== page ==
Processing Today's Rayon

The return of Rayon Fabric to the fashion scene in recent years has been met with enthusiasm on the part of the consumer and something far less than enthusiasm from her dry cleaner. Rayon, which was the first man made fiber, is manufactured from natural cellulose from wood pulp, and exhibits many of the properties of a natural fiber. Both by itself and in blends, it is made into a large variety of sheens, sheers, textures and overall appearances. In most cases, the dyes are stable to solvent, water and most spotting chemicals. It is not overly heat sensitive and accepts sizing well. Care labels run the full gamut from dry clean only to wet wash only and everything in between. In many cases, the fiber with which Rayon is blended determines the care label. Pure Rayon usually wet cleans well in cold water, but in some cases exhibits shrinkage and wrinkling. Rayon and blends respond quite well to normal drycleaning and finishing procedures, providing the dyes used are stable to solvent.

So far, Rayon behaves no differently than any other fiber encountered in our drycleaning plants. The catch, as you have experienced, is its tendency to water mark. Whether the cause is a sizing disturbance, dye change, or whatever, the problem is very real whether caused by rain, a spill or wet side spotting. The following procedures have been found to be effective in many cases.

If wet side spotting is called for on Rayon or blends, first test the article for color fastness on an unexposed seam. If it is ok, proceed on the stain. When it is removed, flush the spotter with steam, dry rather thoroughly with air and vacuum and apply Stamford SSS as a leveling agent. Allow to level 10-20 minutes and dryclean; do not allow leveled area to dry prior to cleaning. Obviously, spray spotters should not be used. Dry side spotters should not be steamed. Flush with volitile organic cleaner or dryclean. In many cases, the garment will be free of water marks using these procedures.

Dark colors, usually the royal blues, kelly greens and dark reds, can exhibit a darker area where they were wetted with water, following drycleaning. If the contrast is not too great, repeated light fogging of the area with steam and air dryings may remove them. If the marks persist, try fogging the area lightly with steam, apply leveling agent solution and re-clean immediately, You may have to do this 2 or 3 times. When all else fails, an almost sure-fire solution is total immersion in water.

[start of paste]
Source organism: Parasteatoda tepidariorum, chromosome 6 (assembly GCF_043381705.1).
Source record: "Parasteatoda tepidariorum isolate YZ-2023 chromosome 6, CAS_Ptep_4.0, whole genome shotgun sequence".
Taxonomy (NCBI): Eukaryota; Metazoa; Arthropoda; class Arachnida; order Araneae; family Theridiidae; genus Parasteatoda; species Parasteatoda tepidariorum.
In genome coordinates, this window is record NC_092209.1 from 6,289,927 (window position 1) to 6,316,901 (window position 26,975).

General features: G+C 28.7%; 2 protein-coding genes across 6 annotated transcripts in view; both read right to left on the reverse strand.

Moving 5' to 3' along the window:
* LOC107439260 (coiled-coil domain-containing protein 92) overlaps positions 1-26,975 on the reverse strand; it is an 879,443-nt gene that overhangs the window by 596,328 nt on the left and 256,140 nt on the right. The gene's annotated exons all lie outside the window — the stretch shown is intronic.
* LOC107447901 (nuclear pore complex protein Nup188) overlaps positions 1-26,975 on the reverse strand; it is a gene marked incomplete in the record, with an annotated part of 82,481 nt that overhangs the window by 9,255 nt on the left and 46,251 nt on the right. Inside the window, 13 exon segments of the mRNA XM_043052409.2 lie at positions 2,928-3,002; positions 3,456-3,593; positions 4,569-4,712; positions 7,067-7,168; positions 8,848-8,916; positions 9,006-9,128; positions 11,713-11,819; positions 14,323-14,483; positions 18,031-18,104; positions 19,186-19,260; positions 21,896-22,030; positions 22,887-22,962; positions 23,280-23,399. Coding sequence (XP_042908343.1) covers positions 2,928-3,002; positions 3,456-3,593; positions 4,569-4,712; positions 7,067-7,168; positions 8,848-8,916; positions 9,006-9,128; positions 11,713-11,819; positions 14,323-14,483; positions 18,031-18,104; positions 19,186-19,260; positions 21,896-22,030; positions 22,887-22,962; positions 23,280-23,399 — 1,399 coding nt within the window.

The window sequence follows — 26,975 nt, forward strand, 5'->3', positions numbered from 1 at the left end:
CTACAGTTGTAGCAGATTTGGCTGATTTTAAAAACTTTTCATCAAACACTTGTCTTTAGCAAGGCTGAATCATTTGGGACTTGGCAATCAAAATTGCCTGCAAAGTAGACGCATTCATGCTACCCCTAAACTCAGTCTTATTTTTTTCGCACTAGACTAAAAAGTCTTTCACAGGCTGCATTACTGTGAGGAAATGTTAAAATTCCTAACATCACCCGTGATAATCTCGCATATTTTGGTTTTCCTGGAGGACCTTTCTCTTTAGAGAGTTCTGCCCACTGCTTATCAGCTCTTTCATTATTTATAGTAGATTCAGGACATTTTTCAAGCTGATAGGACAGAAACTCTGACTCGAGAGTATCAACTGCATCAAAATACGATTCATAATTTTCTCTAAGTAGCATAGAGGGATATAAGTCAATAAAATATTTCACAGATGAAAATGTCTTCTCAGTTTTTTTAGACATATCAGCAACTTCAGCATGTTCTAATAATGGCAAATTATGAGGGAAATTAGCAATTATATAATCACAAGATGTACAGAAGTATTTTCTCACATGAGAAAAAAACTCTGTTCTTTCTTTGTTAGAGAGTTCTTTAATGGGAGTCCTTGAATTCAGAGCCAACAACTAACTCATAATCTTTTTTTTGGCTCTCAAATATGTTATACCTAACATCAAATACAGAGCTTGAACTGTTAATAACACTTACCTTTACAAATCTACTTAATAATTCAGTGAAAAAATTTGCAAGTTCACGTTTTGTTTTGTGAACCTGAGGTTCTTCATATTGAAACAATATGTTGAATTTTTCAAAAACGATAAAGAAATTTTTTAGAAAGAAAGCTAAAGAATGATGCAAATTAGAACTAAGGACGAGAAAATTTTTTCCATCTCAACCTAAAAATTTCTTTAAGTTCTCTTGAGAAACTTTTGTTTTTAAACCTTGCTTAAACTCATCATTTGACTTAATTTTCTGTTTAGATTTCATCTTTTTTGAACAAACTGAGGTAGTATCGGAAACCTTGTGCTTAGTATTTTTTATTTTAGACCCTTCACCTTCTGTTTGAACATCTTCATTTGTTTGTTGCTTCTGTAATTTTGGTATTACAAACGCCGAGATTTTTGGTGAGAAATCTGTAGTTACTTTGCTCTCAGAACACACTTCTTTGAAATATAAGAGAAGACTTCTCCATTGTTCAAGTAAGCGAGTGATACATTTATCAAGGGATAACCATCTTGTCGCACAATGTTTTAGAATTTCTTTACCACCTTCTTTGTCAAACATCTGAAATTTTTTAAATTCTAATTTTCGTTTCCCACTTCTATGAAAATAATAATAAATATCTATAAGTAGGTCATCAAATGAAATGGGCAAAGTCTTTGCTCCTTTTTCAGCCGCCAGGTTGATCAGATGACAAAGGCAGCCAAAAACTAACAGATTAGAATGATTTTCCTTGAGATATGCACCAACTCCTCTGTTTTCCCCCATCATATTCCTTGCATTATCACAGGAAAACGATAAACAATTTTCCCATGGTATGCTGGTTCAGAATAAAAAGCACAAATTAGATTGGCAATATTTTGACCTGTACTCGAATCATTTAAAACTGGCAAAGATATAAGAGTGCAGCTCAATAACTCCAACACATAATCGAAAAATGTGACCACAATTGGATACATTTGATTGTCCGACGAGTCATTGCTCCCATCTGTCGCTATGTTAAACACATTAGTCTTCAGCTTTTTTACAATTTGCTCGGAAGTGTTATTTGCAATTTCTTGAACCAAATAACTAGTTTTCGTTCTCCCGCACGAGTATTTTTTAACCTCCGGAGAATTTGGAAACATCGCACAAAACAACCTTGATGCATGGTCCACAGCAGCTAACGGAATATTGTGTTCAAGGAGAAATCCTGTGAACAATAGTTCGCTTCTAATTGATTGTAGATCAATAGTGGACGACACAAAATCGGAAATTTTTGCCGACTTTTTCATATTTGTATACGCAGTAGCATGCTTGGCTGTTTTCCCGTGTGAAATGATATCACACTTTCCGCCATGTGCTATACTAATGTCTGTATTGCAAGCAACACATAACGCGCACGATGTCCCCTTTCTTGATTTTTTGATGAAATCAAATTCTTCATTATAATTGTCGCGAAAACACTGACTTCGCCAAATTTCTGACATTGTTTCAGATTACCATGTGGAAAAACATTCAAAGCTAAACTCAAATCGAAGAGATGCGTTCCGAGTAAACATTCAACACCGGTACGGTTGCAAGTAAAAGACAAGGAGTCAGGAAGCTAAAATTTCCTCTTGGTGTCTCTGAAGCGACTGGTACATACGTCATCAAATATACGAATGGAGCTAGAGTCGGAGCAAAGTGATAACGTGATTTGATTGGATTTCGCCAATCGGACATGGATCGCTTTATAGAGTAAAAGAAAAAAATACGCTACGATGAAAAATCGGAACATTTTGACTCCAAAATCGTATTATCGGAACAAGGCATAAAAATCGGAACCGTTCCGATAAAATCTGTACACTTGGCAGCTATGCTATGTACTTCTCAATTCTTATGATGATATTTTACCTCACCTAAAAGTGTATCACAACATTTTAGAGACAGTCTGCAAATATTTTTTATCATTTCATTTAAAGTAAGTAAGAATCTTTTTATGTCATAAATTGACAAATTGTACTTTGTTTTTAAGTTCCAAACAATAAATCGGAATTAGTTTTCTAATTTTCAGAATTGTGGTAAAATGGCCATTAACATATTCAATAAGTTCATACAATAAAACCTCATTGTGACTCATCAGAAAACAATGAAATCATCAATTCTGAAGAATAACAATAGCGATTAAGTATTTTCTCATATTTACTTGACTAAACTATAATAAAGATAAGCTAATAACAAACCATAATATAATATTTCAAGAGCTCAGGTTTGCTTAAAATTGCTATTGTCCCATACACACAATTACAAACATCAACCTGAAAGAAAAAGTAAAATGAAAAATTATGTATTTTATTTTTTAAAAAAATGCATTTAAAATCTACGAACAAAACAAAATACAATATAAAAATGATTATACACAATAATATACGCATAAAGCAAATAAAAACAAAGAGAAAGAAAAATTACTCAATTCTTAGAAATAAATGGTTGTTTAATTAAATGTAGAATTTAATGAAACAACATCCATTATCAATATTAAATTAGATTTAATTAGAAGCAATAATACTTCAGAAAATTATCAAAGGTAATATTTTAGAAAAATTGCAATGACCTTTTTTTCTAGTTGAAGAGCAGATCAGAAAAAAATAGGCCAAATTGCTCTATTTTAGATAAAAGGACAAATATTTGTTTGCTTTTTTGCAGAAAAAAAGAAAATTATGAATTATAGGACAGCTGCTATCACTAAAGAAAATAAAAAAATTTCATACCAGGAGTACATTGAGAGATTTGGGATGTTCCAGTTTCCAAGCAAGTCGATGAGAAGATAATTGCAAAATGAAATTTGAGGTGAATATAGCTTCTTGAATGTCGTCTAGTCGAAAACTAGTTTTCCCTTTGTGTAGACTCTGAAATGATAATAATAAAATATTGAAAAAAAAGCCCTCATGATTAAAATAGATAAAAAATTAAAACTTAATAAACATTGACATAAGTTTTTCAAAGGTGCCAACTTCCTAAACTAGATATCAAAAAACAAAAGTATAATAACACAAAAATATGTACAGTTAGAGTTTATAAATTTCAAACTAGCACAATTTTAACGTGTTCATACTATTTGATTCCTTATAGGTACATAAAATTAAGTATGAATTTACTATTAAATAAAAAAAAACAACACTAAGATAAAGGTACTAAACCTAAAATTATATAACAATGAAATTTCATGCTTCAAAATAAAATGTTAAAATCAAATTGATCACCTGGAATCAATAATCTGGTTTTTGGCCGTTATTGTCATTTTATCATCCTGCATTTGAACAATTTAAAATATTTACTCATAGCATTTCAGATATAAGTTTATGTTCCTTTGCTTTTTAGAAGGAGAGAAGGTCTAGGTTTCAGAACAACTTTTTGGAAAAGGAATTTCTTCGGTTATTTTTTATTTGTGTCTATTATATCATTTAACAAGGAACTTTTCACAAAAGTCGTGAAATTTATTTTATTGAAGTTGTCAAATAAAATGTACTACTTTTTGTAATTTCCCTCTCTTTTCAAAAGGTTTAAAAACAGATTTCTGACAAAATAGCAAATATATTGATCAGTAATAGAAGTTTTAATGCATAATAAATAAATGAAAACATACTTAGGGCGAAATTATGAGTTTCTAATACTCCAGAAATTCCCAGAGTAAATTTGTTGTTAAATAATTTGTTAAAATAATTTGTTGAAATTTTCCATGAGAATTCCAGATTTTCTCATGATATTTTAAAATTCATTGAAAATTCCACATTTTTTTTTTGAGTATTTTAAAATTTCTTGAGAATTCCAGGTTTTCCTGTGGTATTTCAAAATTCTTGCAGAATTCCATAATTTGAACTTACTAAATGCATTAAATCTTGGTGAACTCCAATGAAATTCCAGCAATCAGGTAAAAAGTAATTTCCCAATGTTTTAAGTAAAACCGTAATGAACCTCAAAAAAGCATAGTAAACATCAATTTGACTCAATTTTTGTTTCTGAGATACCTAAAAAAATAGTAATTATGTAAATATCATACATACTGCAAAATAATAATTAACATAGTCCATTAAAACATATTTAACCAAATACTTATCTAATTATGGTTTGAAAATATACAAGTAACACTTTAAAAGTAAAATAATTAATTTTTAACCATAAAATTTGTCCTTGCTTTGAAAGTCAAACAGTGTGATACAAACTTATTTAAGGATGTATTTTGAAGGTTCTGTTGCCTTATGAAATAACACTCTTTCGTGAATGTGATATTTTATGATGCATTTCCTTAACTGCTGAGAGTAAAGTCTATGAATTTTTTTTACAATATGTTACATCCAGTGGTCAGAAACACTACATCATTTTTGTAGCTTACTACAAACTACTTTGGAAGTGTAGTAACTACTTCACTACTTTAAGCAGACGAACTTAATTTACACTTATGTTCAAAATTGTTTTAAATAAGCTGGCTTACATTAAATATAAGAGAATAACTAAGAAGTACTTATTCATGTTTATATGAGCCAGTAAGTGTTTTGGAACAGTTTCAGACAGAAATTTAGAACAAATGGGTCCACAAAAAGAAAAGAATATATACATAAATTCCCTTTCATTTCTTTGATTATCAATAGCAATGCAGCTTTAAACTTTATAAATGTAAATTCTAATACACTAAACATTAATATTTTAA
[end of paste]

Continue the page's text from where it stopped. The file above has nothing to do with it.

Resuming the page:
Of course, if the garment had to be spotted on the wet side and has a washable care label, by all means follow this label and wetclean using Stamford Wetcleen. If the garment is marked dry clean only and still has water marks after trying the above procedures, now is the time to get a customer release. Normally, all that is needed is to immerse the garment in clear, cold water and dry as dictated by the garment and fabric; either tumble, susie, hang or flat. Test the fabric for color fastness to water before proceeding. If it is two piece, do both, as a slight overall darkening may occur.

When spotting light and pastel rayons, the darkening usually does not occur, but a hard, brown ring may appear at the edge of the wetted area, especially if the garment has been allowed to dry overnight. In this case, break down the ring with steam, feather and dry rather thoroughly with air and vacuum, apply leveling agent solution and dryclean.

These procedures are not fool proof, but they may help you with some problem garments. The DLI is in contact with the Rayon producers and hopefully their discussions will result in more serviceable Rayon garments in the future.



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